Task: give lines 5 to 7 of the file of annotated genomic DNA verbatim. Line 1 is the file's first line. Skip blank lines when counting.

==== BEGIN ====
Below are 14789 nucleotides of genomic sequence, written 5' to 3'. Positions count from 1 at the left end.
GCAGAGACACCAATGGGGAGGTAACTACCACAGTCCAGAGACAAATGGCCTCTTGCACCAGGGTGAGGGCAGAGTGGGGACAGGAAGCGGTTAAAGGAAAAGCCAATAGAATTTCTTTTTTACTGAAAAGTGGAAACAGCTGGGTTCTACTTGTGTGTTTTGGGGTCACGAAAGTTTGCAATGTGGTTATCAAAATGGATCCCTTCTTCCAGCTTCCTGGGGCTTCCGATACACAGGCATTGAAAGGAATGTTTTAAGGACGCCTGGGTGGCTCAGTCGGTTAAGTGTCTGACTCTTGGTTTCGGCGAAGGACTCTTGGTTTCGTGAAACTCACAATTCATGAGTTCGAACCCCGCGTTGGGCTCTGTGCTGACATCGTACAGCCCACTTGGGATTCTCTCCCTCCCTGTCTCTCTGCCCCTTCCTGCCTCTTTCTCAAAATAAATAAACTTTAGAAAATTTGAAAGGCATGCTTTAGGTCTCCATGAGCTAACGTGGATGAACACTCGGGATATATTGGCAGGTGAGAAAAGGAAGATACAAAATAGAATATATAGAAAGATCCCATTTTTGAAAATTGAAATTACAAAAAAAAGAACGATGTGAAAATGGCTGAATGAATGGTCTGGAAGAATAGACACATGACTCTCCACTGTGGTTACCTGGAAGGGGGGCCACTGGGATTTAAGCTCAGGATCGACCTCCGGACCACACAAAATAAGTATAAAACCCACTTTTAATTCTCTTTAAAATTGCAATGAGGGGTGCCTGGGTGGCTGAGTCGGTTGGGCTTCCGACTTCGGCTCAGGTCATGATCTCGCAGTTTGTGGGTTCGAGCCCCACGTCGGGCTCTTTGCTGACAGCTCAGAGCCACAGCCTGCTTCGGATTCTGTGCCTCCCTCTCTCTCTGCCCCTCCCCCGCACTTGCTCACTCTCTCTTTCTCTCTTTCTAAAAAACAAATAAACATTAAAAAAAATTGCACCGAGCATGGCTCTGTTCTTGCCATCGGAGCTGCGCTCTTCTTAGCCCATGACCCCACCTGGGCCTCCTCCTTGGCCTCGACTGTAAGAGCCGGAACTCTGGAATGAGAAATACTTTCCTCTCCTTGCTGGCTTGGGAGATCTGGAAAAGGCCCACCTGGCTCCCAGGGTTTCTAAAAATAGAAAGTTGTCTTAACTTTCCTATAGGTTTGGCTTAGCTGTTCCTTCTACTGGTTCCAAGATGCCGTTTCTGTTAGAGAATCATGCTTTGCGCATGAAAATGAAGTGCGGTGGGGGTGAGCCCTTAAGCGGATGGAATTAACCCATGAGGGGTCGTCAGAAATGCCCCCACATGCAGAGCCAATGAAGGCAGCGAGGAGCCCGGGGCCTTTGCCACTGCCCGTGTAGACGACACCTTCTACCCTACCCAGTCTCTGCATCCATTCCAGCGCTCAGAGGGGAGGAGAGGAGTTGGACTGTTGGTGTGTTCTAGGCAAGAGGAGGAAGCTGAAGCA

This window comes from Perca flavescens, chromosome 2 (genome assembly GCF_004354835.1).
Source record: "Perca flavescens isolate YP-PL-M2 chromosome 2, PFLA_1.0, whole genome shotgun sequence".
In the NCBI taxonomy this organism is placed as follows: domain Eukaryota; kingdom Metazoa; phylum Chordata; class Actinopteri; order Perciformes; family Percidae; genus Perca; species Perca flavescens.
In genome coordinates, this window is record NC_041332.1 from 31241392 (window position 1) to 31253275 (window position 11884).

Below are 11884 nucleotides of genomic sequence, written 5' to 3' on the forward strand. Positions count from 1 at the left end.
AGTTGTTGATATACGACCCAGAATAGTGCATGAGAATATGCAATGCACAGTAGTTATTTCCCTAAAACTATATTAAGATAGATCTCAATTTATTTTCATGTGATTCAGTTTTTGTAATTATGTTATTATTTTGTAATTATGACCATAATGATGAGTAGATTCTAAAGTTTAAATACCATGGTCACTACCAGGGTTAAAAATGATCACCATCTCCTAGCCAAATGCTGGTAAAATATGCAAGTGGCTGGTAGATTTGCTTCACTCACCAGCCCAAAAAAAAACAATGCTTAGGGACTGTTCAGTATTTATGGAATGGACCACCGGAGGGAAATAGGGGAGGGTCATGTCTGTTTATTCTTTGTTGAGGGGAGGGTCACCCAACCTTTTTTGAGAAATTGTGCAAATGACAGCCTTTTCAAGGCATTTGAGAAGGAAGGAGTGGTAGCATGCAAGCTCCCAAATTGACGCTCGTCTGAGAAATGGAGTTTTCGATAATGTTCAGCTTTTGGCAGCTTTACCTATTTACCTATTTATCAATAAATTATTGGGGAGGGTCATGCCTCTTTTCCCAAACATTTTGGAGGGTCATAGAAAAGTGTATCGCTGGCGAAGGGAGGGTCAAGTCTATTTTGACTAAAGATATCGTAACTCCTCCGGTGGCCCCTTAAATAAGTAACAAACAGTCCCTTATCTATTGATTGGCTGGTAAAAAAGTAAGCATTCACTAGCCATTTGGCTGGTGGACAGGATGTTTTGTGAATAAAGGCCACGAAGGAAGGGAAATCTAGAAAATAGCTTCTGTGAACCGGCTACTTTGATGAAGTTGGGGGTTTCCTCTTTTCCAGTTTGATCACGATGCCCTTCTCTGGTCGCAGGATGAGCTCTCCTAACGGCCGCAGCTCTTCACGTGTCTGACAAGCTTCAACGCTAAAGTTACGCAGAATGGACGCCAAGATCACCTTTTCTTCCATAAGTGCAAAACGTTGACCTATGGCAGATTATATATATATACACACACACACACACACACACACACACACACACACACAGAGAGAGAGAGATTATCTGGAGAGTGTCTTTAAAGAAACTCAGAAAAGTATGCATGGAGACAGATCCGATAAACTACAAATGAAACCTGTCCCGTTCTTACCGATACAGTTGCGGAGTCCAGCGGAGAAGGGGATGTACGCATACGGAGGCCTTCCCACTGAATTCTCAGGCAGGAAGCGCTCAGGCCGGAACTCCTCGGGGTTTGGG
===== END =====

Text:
In the NCBI taxonomy this organism is placed as follows: domain Eukaryota; kingdom Metazoa; phylum Chordata; class Actinopteri; order Perciformes; family Percidae; genus Perca; species Perca flavescens.
In genome coordinates, this window is record NC_041332.1 from 31241392 (window position 1) to 31253275 (window position 11884).

Below are 11884 nucleotides of genomic sequence, written 5' to 3' on the forward strand. Positions count from 1 at the left end.